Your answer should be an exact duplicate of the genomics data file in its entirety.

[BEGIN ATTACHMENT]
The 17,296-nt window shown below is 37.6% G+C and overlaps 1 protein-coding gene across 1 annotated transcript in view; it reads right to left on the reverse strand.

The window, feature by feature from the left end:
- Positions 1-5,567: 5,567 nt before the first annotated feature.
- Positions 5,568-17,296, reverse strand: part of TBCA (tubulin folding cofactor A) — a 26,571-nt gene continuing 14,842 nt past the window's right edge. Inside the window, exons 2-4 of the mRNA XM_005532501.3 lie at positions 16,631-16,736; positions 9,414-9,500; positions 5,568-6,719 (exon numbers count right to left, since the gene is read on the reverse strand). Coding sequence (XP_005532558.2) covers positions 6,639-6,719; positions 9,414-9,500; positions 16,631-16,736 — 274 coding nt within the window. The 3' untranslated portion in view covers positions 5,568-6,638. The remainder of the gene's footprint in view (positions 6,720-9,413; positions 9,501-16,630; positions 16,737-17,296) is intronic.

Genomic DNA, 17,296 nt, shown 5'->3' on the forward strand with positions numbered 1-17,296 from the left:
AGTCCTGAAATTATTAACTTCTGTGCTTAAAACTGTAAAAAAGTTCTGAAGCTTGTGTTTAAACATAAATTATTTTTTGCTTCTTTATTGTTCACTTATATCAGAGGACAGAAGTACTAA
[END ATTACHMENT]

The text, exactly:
The 17,296-nt window shown below is 37.6% G+C and overlaps 1 protein-coding gene across 1 annotated transcript in view; it reads right to left on the reverse strand.

The window, feature by feature from the left end:
- Positions 1-5,567: 5,567 nt before the first annotated feature.
- Positions 5,568-17,296, reverse strand: part of TBCA (tubulin folding cofactor A) — a 26,571-nt gene continuing 14,842 nt past the window's right edge. Inside the window, exons 2-4 of the mRNA XM_005532501.3 lie at positions 16,631-16,736; positions 9,414-9,500; positions 5,568-6,719 (exon numbers count right to left, since the gene is read on the reverse strand). Coding sequence (XP_005532558.2) covers positions 6,639-6,719; positions 9,414-9,500; positions 16,631-16,736 — 274 coding nt within the window. The 3' untranslated portion in view covers positions 5,568-6,638. The remainder of the gene's footprint in view (positions 6,720-9,413; positions 9,501-16,630; positions 16,737-17,296) is intronic.

Genomic DNA, 17,296 nt, shown 5'->3' on the forward strand with positions numbered 1-17,296 from the left:
AGTCCTGAAATTATTAACTTCTGTGCTTAAAACTGTAAAAAAGTTCTGAAGCTTGTGTTTAAACATAAATTATTTTTTGCTTCTTTATTGTTCACTTATATCAGAGGACAGAAGTACTAA